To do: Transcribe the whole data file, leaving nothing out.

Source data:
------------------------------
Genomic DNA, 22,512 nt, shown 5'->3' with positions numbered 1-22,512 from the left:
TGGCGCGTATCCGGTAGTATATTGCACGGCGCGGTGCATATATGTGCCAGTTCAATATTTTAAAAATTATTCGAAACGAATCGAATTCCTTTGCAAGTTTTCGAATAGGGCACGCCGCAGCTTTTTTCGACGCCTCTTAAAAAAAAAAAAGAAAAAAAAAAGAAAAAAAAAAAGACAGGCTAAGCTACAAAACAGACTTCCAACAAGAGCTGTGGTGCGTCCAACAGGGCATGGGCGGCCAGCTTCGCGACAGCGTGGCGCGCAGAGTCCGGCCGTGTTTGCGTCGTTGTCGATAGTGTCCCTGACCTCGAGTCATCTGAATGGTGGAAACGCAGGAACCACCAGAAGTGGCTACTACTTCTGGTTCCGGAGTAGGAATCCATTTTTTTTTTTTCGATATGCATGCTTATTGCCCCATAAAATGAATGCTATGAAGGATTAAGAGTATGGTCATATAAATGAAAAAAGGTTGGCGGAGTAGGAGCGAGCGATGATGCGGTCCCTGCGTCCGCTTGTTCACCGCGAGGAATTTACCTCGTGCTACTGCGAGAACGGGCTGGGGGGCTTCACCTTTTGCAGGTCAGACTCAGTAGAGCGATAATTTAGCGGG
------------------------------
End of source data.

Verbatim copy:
Genomic DNA, 22,512 nt, shown 5'->3' with positions numbered 1-22,512 from the left:
TGGCGCGTATCCGGTAGTATATTGCACGGCGCGGTGCATATATGTGCCAGTTCAATATTTTAAAAATTATTCGAAACGAATCGAATTCCTTTGCAAGTTTTCGAATAGGGCACGCCGCAGCTTTTTTCGACGCCTCTTAAAAAAAAAAAAGAAAAAAAAAAGAAAAAAAAAAAGACAGGCTAAGCTACAAAACAGACTTCCAACAAGAGCTGTGGTGCGTCCAACAGGGCATGGGCGGCCAGCTTCGCGACAGCGTGGCGCGCAGAGTCCGGCCGTGTTTGCGTCGTTGTCGATAGTGTCCCTGACCTCGAGTCATCTGAATGGTGGAAACGCAGGAACCACCAGAAGTGGCTACTACTTCTGGTTCCGGAGTAGGAATCCATTTTTTTTTTTTCGATATGCATGCTTATTGCCCCATAAAATGAATGCTATGAAGGATTAAGAGTATGGTCATATAAATGAAAAAAGGTTGGCGGAGTAGGAGCGAGCGATGATGCGGTCCCTGCGTCCGCTTGTTCACCGCGAGGAATTTACCTCGTGCTACTGCGAGAACGGGCTGGGGGGCTTCACCTTTTGCAGGTCAGACTCAGTAGAGCGATAATTTAGCGGG